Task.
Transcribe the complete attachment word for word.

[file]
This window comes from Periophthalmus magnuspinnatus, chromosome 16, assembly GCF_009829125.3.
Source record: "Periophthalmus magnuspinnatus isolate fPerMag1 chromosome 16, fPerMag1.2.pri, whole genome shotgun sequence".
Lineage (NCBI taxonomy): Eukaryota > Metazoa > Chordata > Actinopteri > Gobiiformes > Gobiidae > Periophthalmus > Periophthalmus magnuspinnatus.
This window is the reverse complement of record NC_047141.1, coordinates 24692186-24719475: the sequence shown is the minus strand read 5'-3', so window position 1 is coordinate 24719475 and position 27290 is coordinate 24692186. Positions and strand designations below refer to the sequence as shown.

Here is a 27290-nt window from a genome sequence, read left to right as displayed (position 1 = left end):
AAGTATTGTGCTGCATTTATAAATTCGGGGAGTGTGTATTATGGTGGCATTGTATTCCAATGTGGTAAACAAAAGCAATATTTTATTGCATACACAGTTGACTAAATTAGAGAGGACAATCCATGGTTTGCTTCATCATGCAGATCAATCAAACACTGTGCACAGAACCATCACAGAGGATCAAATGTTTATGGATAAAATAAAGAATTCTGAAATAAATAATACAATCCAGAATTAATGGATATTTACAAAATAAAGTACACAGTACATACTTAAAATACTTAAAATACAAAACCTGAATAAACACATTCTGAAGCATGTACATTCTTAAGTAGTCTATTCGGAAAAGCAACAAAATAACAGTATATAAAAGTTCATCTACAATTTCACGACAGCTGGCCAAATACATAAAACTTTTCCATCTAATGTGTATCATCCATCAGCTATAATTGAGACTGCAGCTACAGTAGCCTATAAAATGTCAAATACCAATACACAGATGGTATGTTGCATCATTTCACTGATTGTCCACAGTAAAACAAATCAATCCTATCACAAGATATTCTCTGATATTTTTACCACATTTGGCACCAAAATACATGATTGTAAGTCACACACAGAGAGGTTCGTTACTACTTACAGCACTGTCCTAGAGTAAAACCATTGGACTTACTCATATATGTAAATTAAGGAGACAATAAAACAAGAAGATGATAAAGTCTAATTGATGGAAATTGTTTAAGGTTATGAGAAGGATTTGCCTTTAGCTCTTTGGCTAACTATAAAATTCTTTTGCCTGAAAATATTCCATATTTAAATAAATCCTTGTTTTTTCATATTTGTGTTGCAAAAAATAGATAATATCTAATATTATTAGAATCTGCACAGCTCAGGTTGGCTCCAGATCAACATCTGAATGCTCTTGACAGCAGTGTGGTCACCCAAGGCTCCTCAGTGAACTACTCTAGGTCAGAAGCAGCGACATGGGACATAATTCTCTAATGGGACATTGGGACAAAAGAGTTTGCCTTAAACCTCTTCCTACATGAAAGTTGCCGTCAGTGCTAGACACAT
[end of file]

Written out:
This window comes from Periophthalmus magnuspinnatus, chromosome 16, assembly GCF_009829125.3.
Source record: "Periophthalmus magnuspinnatus isolate fPerMag1 chromosome 16, fPerMag1.2.pri, whole genome shotgun sequence".
Lineage (NCBI taxonomy): Eukaryota > Metazoa > Chordata > Actinopteri > Gobiiformes > Gobiidae > Periophthalmus > Periophthalmus magnuspinnatus.
This window is the reverse complement of record NC_047141.1, coordinates 24692186-24719475: the sequence shown is the minus strand read 5'-3', so window position 1 is coordinate 24719475 and position 27290 is coordinate 24692186. Positions and strand designations below refer to the sequence as shown.

Here is a 27290-nt window from a genome sequence, read left to right as displayed (position 1 = left end):
AAGTATTGTGCTGCATTTATAAATTCGGGGAGTGTGTATTATGGTGGCATTGTATTCCAATGTGGTAAACAAAAGCAATATTTTATTGCATACACAGTTGACTAAATTAGAGAGGACAATCCATGGTTTGCTTCATCATGCAGATCAATCAAACACTGTGCACAGAACCATCACAGAGGATCAAATGTTTATGGATAAAATAAAGAATTCTGAAATAAATAATACAATCCAGAATTAATGGATATTTACAAAATAAAGTACACAGTACATACTTAAAATACTTAAAATACAAAACCTGAATAAACACATTCTGAAGCATGTACATTCTTAAGTAGTCTATTCGGAAAAGCAACAAAATAACAGTATATAAAAGTTCATCTACAATTTCACGACAGCTGGCCAAATACATAAAACTTTTCCATCTAATGTGTATCATCCATCAGCTATAATTGAGACTGCAGCTACAGTAGCCTATAAAATGTCAAATACCAATACACAGATGGTATGTTGCATCATTTCACTGATTGTCCACAGTAAAACAAATCAATCCTATCACAAGATATTCTCTGATATTTTTACCACATTTGGCACCAAAATACATGATTGTAAGTCACACACAGAGAGGTTCGTTACTACTTACAGCACTGTCCTAGAGTAAAACCATTGGACTTACTCATATATGTAAATTAAGGAGACAATAAAACAAGAAGATGATAAAGTCTAATTGATGGAAATTGTTTAAGGTTATGAGAAGGATTTGCCTTTAGCTCTTTGGCTAACTATAAAATTCTTTTGCCTGAAAATATTCCATATTTAAATAAATCCTTGTTTTTTCATATTTGTGTTGCAAAAAATAGATAATATCTAATATTATTAGAATCTGCACAGCTCAGGTTGGCTCCAGATCAACATCTGAATGCTCTTGACAGCAGTGTGGTCACCCAAGGCTCCTCAGTGAACTACTCTAGGTCAGAAGCAGCGACATGGGACATAATTCTCTAATGGGACATTGGGACAAAAGAGTTTGCCTTAAACCTCTTCCTACATGAAAGTTGCCGTCAGTGCTAGACACAT